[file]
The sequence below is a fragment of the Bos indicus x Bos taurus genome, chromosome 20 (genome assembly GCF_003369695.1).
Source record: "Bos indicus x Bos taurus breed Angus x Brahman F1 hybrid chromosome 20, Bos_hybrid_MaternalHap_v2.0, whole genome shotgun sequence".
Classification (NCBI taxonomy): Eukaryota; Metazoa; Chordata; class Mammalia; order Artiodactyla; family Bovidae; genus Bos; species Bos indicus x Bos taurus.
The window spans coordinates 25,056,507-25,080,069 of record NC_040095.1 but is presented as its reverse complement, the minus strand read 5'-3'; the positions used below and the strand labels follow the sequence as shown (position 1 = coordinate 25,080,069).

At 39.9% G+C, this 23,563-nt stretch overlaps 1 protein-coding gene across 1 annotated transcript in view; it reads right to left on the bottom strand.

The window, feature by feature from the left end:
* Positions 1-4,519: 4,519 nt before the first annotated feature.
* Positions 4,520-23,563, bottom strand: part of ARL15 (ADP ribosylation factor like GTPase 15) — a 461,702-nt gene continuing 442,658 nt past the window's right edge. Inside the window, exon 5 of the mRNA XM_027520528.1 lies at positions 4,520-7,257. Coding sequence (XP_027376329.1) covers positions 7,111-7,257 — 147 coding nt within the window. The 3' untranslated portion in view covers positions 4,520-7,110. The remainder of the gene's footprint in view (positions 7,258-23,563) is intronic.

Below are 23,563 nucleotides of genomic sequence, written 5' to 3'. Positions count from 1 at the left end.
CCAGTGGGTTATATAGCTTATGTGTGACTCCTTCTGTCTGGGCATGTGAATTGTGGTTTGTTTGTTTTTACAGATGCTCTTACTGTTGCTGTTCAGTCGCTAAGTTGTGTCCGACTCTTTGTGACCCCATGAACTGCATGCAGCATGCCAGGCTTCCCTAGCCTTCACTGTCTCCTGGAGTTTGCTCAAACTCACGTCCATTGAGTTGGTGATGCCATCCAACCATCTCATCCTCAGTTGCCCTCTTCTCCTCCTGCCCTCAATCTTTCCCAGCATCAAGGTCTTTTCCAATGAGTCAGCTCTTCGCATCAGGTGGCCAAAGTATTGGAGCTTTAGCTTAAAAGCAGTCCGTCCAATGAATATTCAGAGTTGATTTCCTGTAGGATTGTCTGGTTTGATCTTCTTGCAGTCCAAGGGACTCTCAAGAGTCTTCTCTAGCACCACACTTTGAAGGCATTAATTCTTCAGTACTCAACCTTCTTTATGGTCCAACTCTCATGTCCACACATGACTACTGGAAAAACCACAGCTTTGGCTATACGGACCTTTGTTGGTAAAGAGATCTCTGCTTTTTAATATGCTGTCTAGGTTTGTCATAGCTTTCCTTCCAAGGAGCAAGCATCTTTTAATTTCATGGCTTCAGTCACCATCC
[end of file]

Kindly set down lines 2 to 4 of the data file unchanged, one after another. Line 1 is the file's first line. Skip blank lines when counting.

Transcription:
Source record: "Bos indicus x Bos taurus breed Angus x Brahman F1 hybrid chromosome 20, Bos_hybrid_MaternalHap_v2.0, whole genome shotgun sequence".
Classification (NCBI taxonomy): Eukaryota; Metazoa; Chordata; class Mammalia; order Artiodactyla; family Bovidae; genus Bos; species Bos indicus x Bos taurus.
The window spans coordinates 25,056,507-25,080,069 of record NC_040095.1 but is presented as its reverse complement, the minus strand read 5'-3'; the positions used below and the strand labels follow the sequence as shown (position 1 = coordinate 25,080,069).